Beacon Street Union
Band members Related acts
line up 1 (1966-69)
- Robert Rhodes (aka Robert Rosenblatt)-- keyboards, bass
- Paul Tartachny -- lead guitar, vocals
- Wayne Ulaky -- bass, vocals
- Richard Weisburg -- drums, percussion
- John Lincoln Wright (RIP 2011) -- vocals, percussion
- Peter Ivers (RIP 1983) -- harmonica
- Eagle (Robert Rhodes, Wayne Ulaky and John Lincoln Wright)
- The Sour Mash Boys (John Lincoln Wright)
- John Lincoln Wright (solo efforts)
Rating: 3 stars ***
Title: The Eyes of Beacon Street Union
Country/State: Boston, Massachusetts
Grade (cover/record): VG+/VG+
Comments: gatefold sleeve; minor paper tear bottom center of cover
Catalog ID: 2923
Keyboard player Robert Rhodes, guitarist Paul Tartachny, bassist Wayne Ulaky, drummer Richard Weisberg and vocalist John Lincoln Wright met in 1966 while attending Boston College. Like a sizeable part of the mid-'60s college population they discovered a mutual interest in music (as opposed to classes), deciding to form a band. Named after a Boston Street, Beacon Street Union attracted the attention of producer Alan Lorber who signed them to MGM as part of his vision for a "Bosstown Sound" that would compete with the music community (and profits) associated with the burgeoning San Francisco music scene. By the middle of 1967 they'd dropped out of college and made their way to New York where they recorded their debut album with producer Wes Farrell.
With all of the band members contributing to songwriting duties (bassist Ulaky was the prime writer), the Wes Farrell produced "The Eyes of Beacon Street Union" was one of the most varied and unfocused albums I've ever heard. Over the span of eleven tracks they managed to take stabs at a myriad of musical styles including:
- blues (a cover of Brownie McGhee's 'Sportin' Life')
- garage-rock (the blazing 'Sadie Said No'),
- proto-Krautrock sound collages (the instrumental 'Four Hundred and Five')
- old-timey pop (a re-imagined take of Chuck Berry's 'Beautiful Delilah')
- hardcore psychedelia ('Mystic Mourning')
- social commentary ('Green Destroys the Gold')
Add in over-the-top pretense (the spoken word opener 'Recitation' and damnation of mankind 'The Prophet') and it was tough to figure out what was going on. The overall result was analogous to a team meeting where the group decides to throw-everything-against-the-wall-and-see-if-anything-sticks. The group certainly had talent. Wright may not have been the best singer, but he held his own against some challenging material (he later turned his attention to country music). The Ulaky - Weisburg rhythm section kept it all together while Rhodes Hammond fills added texture and depth and Tartachny fuzz solos added fury. Far from a perfect debut, yet there was something intriguing and endearing about their efforts. They just sounded so sincere ... And I know it's cheesy, but I loved producer Farrell's phasing effects. It's a blast to hear this album on a good stereo, or quality headphones.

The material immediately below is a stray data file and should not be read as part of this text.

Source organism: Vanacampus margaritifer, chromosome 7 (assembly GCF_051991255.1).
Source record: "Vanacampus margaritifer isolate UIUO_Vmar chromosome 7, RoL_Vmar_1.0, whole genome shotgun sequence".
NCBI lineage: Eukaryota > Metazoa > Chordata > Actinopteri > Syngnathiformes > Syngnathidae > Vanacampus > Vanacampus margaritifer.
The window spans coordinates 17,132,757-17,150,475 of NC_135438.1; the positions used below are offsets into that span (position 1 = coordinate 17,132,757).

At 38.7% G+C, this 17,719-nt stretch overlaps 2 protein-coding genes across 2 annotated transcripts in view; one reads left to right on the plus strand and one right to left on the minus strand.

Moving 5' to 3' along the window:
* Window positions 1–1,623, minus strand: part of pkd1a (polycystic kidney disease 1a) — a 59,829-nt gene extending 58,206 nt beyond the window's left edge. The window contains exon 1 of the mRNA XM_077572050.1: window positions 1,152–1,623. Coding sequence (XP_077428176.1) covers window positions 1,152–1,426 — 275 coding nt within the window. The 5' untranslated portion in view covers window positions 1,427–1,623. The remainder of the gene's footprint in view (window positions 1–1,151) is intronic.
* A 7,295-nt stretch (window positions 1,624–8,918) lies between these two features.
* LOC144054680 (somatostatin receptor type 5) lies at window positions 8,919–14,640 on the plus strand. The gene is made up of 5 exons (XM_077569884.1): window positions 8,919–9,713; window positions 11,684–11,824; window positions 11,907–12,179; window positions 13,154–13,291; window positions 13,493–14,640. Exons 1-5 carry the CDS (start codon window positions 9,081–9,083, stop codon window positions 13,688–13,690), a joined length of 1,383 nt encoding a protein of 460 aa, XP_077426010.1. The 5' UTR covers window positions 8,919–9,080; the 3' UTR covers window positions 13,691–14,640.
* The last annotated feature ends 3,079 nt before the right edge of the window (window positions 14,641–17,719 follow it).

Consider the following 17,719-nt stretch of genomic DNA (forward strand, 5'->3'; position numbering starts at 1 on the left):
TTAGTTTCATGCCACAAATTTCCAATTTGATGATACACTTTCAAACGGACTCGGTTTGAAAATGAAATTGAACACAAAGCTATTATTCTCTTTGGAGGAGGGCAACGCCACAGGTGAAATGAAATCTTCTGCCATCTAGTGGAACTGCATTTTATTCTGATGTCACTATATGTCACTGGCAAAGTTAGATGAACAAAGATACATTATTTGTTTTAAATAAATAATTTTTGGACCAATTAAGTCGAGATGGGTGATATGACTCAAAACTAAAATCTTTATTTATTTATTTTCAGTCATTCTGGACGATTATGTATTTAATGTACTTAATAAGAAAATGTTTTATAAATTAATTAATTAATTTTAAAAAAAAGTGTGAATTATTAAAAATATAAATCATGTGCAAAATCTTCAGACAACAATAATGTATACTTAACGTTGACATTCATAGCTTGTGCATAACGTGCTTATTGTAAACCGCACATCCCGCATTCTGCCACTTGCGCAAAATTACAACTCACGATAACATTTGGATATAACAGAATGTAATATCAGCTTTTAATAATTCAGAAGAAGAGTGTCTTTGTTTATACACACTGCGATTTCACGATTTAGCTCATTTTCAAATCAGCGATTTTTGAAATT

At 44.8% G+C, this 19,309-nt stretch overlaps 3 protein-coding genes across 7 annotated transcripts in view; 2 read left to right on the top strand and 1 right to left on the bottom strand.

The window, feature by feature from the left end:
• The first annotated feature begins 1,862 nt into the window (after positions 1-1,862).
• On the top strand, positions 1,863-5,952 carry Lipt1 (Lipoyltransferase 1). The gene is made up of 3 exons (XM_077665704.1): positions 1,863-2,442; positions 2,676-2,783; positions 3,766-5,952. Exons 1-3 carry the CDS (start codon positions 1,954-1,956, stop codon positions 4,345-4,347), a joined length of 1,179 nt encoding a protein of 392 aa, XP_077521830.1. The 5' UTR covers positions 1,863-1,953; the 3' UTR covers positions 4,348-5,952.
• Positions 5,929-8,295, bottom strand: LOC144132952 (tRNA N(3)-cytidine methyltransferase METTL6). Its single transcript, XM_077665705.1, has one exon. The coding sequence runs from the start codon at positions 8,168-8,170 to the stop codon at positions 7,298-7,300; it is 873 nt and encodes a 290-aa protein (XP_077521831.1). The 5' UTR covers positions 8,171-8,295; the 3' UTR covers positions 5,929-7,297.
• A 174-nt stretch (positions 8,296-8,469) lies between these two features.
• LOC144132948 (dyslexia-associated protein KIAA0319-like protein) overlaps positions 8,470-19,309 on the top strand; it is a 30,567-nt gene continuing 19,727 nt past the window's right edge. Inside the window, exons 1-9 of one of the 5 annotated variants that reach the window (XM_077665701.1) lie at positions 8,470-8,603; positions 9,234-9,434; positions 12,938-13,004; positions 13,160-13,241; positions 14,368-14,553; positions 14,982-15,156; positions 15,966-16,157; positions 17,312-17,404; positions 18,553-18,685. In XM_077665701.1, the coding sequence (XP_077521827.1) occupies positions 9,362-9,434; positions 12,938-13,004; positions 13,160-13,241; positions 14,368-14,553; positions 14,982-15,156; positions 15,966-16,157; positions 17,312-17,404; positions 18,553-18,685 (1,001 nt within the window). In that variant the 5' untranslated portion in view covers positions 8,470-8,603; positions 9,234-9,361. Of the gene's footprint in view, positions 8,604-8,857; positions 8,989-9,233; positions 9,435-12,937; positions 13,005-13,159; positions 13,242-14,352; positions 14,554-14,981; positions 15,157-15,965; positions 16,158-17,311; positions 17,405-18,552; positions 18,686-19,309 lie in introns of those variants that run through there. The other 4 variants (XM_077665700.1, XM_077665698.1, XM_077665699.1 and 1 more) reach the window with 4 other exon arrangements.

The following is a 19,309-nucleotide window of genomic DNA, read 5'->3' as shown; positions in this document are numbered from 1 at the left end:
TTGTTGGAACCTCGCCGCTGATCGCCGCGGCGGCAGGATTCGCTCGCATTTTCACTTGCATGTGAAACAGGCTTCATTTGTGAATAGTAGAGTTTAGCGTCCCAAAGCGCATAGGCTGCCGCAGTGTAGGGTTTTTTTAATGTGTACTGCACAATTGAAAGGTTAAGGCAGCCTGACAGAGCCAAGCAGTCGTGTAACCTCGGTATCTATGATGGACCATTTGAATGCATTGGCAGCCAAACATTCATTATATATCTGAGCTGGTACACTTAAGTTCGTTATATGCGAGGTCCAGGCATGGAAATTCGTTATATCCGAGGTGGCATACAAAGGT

In spite of massive blowback to the entire MGM "Bosstown" marketing scheme, their album managed to hit # 75 on the US charts.
of Beacon Street Union" track listing:
1.) Recitation (Robert Pomerine) / My Love Is (Wayne Ulaky) - 4:07 rating: *** stars
Producer Tom Wilson's spoken word segment 'Recitation' will make you smile and wonder what were the grandparents thinking? Can you imagine turning in something like "A new mystery is dying and with it Spring. The last band of coastal brigands is crawling down the mountain to visit us but it will never find the road back, good, good, let them rot in the stifling air of their flowerspun graves" for an English assignment? Equally cool was the channel to channel sound shifting that started 'My Love Is'. Ah the funny '60s ... 'My Love Is' offered up a nice blend of lysergic influences, Mamas and the Papas harmonies and a tasty Paul Tartachny fuzz guitar solo. Make sure you listen to it with a good pair of headphones.
2.) Beautiful Delilah (Chuck Berry) - 2:47 rating: ** stars